To say that stocks are anything other than dangerously overpriced with a P/E of over 130 and a yield of 2.5% on unsustainable dividends is either farcical or fraudulent.
For such a simple little metric, the P/E ratio is subjected to all kinds of perversions to deflate it to levels that can be passed off as reflecting value. At the very least, most bubbleheads try to make it less scary than its current level of 133 for the S&P 500.
Do-it-yourself P/E and dividend analysis
It is very easy to find out what the real index PE is at any given time. Just google S&P 500 earnings, and right at the top you will see a link to an Excel file on S&P’s website. Download it and see the data for yourself. The file provides 20 years of history on operating earnings, “as reported” (net) earnings, and cash dividends for the benchmark big-cap index. Here is a permalink to the latest Excel file.
When talking P/E ratios, look at “as reported earnings,” which are the real bottom line, or as close as today’s accounting methods get to it. “Operating earnings” are all the rage these days with the sell-side and CNBC crowd, since they of course are higher, as they don’t include pesky items like depreciation, taxes and interest. Even more ridiculous is the use of “forward operating earnings,” which are not an accounting entry at all, but just what Wall Street analysts are telling the public that companies might report in future quarters and fiscal years.
To get the real P/E, the one that has been used as a gauge of value for decades, take the sum of the last four quarters of “as reported earnings”. Through Q1 09, for which 99% of companies have now reported, the index has earned a 12-month total of $6.87 (with the index at 915, the P/E is 133).
An S&P analyst has noted in the file that if Q3 comes in as expected, trailing 12-month earnings will be negative for the first time in history (I bet CNBC will decide to ignore that little factoid, since it’ll be a hard one to spin). Earnings are down from an all-time 12-month peak of $84.95 as of Q2 2007. To be fair to the bulls, the current figures include a loss of $23 in Q4 2008, when financial companies took their write-downs, though surely more of the same are on the way, and not just for banks.
Today’s earnings vs. recent history
Q1 2009 earnings were about $7.53, and Q2 and Q3 are expected (analysts tend not to be that far off for quarters directly ahead) to be more or less the same, so we are on pace for about $30 in annualized earnings. A glace at the historical data shows that this is about the same level as in 2001-2003, after a peak of $48-54 for a few quarters in 1999 and 2000. You have to go back to 1994-1995 to again see the $30 level, with the $20 level about the norm from 1988-1993. Assuming that the $30 is sustained, you could say that the current P/E is 30. That’s not value in anyone’s book.
Dividends from la-la land
One particularly striking fact in this data is that 12-month dividends have hardly budged from record levels, coming in at $27.25 as of Q1 2009. Dividends had been growing fairly moderately and steadily from 1988 to 2005, increasing from the $9 to $20 level over 17 years. At the height of the credit binge, companies were flush with cash to give away and buy back stock at inflated prices, rather than pay down the debt they took on to generate those temporary earnings. That they are continuing to pay these high dividends says to me that managers are in total denial or are playing charades to maintain the illusion of health.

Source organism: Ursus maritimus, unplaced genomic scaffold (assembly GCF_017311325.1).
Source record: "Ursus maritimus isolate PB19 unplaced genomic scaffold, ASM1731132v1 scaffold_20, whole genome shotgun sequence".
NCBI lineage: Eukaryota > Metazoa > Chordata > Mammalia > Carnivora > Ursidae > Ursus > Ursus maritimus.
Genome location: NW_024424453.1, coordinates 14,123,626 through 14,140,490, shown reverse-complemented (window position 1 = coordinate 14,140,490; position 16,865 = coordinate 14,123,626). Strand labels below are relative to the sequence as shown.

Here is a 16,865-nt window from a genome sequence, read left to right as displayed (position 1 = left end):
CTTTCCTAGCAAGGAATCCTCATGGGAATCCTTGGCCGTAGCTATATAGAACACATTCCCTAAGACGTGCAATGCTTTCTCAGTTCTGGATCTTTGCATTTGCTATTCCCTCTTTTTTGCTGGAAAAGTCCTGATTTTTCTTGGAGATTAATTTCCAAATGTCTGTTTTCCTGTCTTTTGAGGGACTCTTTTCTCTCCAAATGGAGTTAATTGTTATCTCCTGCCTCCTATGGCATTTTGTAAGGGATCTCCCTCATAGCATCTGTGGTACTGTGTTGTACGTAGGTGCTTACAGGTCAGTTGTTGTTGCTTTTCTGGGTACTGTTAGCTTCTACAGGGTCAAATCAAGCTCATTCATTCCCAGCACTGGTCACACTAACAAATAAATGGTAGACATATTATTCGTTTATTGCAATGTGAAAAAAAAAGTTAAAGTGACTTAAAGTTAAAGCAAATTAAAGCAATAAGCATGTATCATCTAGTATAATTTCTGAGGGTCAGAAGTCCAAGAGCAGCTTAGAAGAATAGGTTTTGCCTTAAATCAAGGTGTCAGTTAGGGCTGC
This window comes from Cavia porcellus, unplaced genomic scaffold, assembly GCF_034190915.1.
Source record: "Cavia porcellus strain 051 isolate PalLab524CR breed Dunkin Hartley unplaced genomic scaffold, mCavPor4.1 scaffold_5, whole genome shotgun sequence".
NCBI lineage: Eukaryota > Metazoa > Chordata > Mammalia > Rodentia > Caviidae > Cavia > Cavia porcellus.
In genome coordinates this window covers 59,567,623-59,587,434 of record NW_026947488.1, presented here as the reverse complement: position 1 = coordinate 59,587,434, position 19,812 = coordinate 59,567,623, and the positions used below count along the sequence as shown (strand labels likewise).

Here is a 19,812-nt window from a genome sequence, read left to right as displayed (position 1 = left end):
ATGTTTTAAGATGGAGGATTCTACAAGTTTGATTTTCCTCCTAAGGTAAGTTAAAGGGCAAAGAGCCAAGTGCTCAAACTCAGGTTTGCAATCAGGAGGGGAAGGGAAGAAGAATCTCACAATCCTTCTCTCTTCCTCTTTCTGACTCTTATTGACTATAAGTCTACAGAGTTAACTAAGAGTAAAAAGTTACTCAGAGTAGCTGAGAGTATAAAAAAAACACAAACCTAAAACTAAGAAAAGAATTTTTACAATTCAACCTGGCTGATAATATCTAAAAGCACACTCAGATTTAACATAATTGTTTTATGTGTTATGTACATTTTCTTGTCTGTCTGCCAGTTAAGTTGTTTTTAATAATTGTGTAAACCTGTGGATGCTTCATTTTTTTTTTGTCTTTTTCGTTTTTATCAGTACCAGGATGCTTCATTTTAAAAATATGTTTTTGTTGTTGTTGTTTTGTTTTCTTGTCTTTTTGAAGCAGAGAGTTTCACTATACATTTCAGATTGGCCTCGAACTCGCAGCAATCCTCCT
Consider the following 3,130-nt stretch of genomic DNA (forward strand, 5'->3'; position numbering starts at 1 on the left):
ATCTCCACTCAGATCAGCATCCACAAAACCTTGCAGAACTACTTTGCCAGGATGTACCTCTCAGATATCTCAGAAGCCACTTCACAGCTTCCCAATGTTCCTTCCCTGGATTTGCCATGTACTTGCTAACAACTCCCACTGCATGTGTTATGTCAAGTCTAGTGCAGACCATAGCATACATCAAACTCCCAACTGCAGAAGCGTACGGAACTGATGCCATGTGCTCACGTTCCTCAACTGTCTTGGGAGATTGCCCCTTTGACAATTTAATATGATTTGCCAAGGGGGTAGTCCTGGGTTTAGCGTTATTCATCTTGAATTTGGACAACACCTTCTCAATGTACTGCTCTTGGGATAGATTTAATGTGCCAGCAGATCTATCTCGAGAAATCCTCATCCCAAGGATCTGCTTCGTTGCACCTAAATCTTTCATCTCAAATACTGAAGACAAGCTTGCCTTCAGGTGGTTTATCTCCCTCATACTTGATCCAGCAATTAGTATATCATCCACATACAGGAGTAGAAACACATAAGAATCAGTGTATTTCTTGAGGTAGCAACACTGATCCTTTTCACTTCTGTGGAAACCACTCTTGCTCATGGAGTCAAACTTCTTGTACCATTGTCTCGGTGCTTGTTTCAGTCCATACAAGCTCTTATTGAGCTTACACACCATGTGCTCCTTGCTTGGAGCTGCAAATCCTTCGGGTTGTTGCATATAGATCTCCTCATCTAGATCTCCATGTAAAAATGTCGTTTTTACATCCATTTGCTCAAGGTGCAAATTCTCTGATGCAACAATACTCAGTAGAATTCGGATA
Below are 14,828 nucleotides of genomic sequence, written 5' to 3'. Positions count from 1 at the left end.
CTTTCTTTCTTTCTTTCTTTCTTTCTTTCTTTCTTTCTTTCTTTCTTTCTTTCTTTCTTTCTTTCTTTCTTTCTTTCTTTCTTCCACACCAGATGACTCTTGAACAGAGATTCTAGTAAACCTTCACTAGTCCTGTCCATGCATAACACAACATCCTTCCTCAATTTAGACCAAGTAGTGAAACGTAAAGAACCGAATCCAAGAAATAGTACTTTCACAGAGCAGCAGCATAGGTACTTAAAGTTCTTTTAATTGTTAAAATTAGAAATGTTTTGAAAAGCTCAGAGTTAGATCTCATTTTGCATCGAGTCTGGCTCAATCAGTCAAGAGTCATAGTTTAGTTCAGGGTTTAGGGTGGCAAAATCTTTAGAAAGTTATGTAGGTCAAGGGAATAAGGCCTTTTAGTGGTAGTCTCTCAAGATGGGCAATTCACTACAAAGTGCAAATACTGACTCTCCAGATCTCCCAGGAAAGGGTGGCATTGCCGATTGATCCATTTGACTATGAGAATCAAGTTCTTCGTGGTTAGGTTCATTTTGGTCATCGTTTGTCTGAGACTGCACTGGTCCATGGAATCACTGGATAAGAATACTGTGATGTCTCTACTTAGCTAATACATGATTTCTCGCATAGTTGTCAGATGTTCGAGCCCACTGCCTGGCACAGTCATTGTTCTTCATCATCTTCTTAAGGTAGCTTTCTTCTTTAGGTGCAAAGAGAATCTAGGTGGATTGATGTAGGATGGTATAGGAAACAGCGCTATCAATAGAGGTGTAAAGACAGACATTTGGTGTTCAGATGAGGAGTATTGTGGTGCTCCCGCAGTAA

The index only yields about 2.5% on current dividends, but if dividends fall back to just 2004 levels, the yield would fall under 2% if the index still trades at 900. Keep in mind that secular bear markets bottom by enticing with high cash yields, as investors by then are too pessimistic to expect much in the way of capital gains. At the 1930s and 1970s bottoms, the market yielded over 10% and 7%, respectively. Just a 5% yield on 2005-level earnings ($20) would be the 400 level on the index. A 7% yield on 1998 yields would mean the index trades under 250.
Whether you are a deflationist or inflationist, you have to admit that a strong dose of either would not be kind to equity valuations. In the ’70s, people demanded high current yields because future yields were so heavily discounted by inflation, and in the ’30s, stock valuations became extremely depressed as earnings tanked and investors panicked.
A crude indication of solid stock values is when the S&P 500 yields over 5% and the P/E is under 10. Stocks can get cheaper than that, but at those levels you really can buy for the long run. To say that stocks are anything other than dangerously overpriced with a P/E of over 130 and a yield of 2.5% on unsustainable dividends is either farcical or fraudulent.
For reference, here is a link to S&P500 earnings and dividend data going back to 1960.
Glancing at the typical ratio of earnings to dividends, if the index is earning $30, one should expect dividends to be about $10-20. There is no record here of another time when dividends were higher than earnings, as they are at present. This says to me that the sustainable yield today is not even 2.5%, but more like 1% to 1.5%, comparable to the peak of the peak dot-com bubble.
From this level of overvaluation in the face of declining fundamentals, stocks could fall hard for another 18 months to restore value fast (1929-1932 model), in which case the 200 level is likely by 2011. Another outcome is to trade in a range for a decade or more and wait and hope for a bout of moderate inflation to increase the nominal bottom line (1968-1982 model). A third possibility is the Japanese model, where the S&P would get to 200, but over 20+ years. Long-time readers know that as a deflationist and Elliott waver I expect the first outcome, with the most stunning phase of the bear market soon to come.